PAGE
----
I’m going to share with you iPhone tips and tricks that will help you get the most of your iPhone.
Today’s Tips and Tricks is about:
20,000 years from now, what will the future generations of archeologists be digging up? While the obvious food item would be the long-lived Twinkie, technology wise there are a ton of interesting items to puzzle future researchers. I mean, what the heck are they going to think of USB cables and iPads?
Going a little back in time from our current era, the people at Bughouse have created what they call “Future Fossils” out of cast cement. The individually cast and color stained pieces represent some of the most desirable and iconic hardware from days gone by, from the Atari joystick, to the twin lens Rolleiflex and the Olympus OM-1. The life-sized sculptures are sure to stick around for quite a while… and look very good doing it too.
Each piece is available for between $65 and $125 (excepting the large and complex turntable which goes for a cool $495), making them more expensive, but longer lived than there fully functional brethren (maybe with the exception of their plastic bits). For more info and a load of other highly desirable and available art, check out the LA based art and design studio Bughouse.
The past, of course, has a long history of envisioning the future and presaging its inventions — which is to be expected in a culture of combinatorial creativity where ideas build upon other ideas.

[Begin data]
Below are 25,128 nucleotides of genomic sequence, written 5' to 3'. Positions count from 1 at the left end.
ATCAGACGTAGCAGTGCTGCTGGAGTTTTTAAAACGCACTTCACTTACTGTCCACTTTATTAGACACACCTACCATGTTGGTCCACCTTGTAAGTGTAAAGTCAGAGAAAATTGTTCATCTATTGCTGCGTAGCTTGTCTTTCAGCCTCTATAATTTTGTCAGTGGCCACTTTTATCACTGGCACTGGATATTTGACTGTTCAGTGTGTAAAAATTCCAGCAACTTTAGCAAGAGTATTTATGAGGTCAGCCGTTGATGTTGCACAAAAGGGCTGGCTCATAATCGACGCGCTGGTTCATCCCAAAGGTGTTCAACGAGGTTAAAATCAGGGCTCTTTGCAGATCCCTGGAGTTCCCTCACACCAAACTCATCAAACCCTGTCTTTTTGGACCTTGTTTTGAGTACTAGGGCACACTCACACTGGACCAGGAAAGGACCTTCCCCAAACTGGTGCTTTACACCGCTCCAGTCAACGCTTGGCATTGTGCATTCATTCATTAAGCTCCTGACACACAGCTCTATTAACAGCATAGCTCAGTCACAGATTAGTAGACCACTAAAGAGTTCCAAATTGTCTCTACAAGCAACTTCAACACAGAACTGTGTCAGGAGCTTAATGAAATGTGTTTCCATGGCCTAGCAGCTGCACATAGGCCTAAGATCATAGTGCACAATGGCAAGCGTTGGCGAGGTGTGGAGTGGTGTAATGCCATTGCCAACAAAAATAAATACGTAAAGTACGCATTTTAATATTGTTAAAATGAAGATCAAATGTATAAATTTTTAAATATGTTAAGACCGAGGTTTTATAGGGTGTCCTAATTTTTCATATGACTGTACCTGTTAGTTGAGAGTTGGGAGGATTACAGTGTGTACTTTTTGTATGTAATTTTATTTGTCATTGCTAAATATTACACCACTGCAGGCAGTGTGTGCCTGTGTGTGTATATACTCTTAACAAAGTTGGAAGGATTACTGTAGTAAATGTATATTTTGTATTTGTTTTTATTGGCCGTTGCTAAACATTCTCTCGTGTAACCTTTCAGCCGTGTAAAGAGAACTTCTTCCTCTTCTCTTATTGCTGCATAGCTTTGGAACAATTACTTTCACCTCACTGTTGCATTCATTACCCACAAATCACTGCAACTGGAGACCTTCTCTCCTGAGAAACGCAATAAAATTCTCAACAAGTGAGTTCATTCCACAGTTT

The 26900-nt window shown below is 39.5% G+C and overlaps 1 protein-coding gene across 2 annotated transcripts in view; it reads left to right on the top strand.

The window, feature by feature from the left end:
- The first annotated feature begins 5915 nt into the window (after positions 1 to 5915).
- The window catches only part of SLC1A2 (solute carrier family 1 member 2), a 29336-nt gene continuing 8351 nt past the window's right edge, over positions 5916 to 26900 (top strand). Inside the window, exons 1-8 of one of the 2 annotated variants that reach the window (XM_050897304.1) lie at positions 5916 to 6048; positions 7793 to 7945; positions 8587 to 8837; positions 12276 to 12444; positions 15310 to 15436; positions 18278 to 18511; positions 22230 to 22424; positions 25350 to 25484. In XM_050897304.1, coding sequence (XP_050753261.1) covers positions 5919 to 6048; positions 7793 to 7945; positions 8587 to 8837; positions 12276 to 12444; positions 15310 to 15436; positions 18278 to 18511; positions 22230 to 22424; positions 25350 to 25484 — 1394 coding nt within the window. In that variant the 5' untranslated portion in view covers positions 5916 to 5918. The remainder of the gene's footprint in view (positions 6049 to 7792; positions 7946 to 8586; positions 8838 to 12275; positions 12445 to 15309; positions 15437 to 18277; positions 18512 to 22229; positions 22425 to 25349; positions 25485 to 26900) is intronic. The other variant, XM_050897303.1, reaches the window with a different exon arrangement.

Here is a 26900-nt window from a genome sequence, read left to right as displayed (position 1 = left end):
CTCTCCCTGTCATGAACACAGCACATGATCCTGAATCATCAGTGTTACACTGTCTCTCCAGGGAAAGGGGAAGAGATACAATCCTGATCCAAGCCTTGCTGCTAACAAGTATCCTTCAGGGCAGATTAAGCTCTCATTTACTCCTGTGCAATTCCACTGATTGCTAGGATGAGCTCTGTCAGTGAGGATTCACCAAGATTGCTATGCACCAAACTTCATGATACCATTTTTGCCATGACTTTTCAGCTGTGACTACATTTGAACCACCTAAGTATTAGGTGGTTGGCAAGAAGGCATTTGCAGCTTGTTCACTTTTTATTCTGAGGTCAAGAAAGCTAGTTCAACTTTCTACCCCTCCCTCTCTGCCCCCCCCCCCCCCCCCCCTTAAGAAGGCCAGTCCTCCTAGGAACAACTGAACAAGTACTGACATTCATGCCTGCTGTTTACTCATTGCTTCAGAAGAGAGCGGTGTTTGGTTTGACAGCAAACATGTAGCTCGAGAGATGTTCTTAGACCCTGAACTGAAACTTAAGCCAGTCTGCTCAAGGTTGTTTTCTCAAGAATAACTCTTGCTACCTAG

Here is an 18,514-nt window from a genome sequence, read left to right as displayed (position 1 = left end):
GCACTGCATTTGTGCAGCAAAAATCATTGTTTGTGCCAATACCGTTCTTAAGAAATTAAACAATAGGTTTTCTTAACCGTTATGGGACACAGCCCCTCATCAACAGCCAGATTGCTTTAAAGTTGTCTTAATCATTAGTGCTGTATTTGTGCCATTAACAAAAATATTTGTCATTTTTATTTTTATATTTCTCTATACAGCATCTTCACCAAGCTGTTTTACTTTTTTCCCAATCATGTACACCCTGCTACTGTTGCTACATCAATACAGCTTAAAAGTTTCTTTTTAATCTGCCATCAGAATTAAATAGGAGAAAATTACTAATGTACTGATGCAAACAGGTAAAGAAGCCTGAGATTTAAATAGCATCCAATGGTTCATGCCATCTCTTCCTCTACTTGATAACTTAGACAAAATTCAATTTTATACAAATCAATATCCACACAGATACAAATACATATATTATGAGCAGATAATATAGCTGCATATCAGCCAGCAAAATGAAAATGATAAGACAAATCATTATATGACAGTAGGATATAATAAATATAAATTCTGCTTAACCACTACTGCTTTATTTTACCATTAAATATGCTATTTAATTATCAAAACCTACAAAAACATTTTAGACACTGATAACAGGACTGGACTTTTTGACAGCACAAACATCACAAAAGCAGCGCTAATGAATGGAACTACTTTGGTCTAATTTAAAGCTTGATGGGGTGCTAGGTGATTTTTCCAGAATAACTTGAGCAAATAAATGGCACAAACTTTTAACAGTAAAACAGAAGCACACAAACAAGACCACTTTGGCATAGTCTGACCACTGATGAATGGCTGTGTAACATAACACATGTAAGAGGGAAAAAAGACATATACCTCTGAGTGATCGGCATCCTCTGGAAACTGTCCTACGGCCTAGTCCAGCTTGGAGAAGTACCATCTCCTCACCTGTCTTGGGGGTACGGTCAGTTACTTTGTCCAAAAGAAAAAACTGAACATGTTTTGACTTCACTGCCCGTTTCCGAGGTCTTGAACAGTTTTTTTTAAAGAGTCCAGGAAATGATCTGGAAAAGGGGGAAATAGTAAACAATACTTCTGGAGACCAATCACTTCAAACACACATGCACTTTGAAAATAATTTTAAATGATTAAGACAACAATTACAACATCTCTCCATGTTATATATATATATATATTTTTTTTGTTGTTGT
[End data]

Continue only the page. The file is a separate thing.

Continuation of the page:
In 1964, legendary science fiction writer, inventor, and futurist Arthur C. Clarke predicted the future with astounding accuracy, presaging everything from telecommuting to the digital convergence. It turns out he predicted the future in even more granular detail in his 1968 novel-turned-Kubrick-classic 2001 A Space Odyssey, where in Chapter 9 he describes the “newspad” — a strikingly prescient vision for the iPad.
“When [Floyd] had tired of official reports, memoranda and minutes, he would plug his foolscap-sized Newspad into the ship’s information circuit and scan the latest reports from Earth. One by one, he would conjure up the world’s major electronic papers. He knew the codes of the more important ones by heart and had no need to consult the list on the back of his pad. Switching to the display’s short-term memory, he would hold the front page while he searched the headlines and noted the items that interested him.
Each had its own two-digit reference. When he punched that, a postage-sized rectangle would expand till it neatly filled the screen and he could read it with comfort. When he finished he could flash back to the complete page and select a new subject for detailed examination.
Floyd sometimes wondered if the Newspad, and the fantastic technology behind it, was the last word in man’s quest for perfect communications. Here he was, far out in space, speeding away from Earth at thousands of miles an hour, yet in a few milliseconds he could see the headlines of any newspaper he pleased. (That very word “newspaper,” of course, was an anachronistic hangover into the age of electronics.) The text was updated automatically on every hour; even if one read only the English versions, one could spend an entire lifetime doing nothing but absorbing the ever-changing flow of information from the news satellites.”
The iPad was released in 2010, two years after Clarke’s death.